A collision between two vehicles resulted in major damage to the limestone “Illinois Institute of Technology” sign at 31st and State Street shortly after 8:40 p.m. on Monday October 4, 2021, cracking and knocking over the southernmost portion of the sign. The damaged sign then read "Illinois Institute of T-" or "-stitute of Technology," depending on which side is was read from, causing a small but humorous student reaction online. The broken section of the sign was removed and the incomplete lettering covered by the afternoon of Tuesday October 5.
For more information and information, TechNews reached out to Bruce Watts, the vice president for administration at Illinois Tech and a leading figure in Public Safety and Facilities. The sign itself — with a duplicate at 35th and State Street — was originally comprised of a dark grey limestone top with white lettering on top of a concrete pedestal. That concrete base is then fixed to an underground concrete foundation by steel reds. The sign was constructed in thirds, lengthwise along State Street.
In the accident, the southernmost third of the sign at 31st and State Street was struck from east to west, resulting in that section being knocked over and resulting in a major crack to the pedestal. It also resulted in the steel rods which fixed the concrete pedestal to the foundation being sheared and suffering other significant damage. Because of damage to both the steel rods and concrete pedestal itself, the portion of the sign cannot be fixed and needs to be entirely replaced.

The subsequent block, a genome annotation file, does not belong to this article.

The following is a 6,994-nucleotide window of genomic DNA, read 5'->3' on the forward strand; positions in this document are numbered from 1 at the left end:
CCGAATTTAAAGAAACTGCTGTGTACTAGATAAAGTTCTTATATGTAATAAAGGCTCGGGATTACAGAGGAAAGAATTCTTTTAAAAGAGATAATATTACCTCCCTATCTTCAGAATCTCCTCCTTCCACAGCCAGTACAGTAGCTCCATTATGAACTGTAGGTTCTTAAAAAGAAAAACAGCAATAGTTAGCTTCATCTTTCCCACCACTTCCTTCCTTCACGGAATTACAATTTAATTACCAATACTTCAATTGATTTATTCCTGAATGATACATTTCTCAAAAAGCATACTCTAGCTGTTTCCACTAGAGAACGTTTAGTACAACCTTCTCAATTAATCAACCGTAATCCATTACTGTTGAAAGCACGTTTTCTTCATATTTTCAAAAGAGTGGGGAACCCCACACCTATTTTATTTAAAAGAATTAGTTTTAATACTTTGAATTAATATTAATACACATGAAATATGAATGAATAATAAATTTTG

It is not entirely clear how the crash came about, as it would have involved a car traveling south down the northbound lanes in order to crash the sign from the east. TechNews is in the process of reaching out to the relevant authorities to find out more.
Watt was hesitant to set a goal or a deadline for when the sign will be replaced. The broken third will need a replacement that is custom-made, and Illinois Tech has not yet received any finalized quotes back from contractors yet. When a potential goal for the end of the fall 2021 semester was proposed, Watts remarked that it would be “tight,” citing the facts that the incident had occurred well into the semester and that receiving and comparing quotes from contractors can be a protracted process.
Despite the timeline, Watts affirmed that getting the sign replaced is a “top priority” for Illinois Tech. “It’s a part of the university’s image and branding,” Watts affirmed, with the two limestone signs being displayed prominently at both the north and south ends of campuses. Because of this, the university wants to get the northernmost sign fixed as soon as it can, while making sure it is done correctly. TechNews will be staying in touch with Watts on the matter, with future goals including finding out more about the replacement process and potentially finding out the fate of the broken pieces of the sign.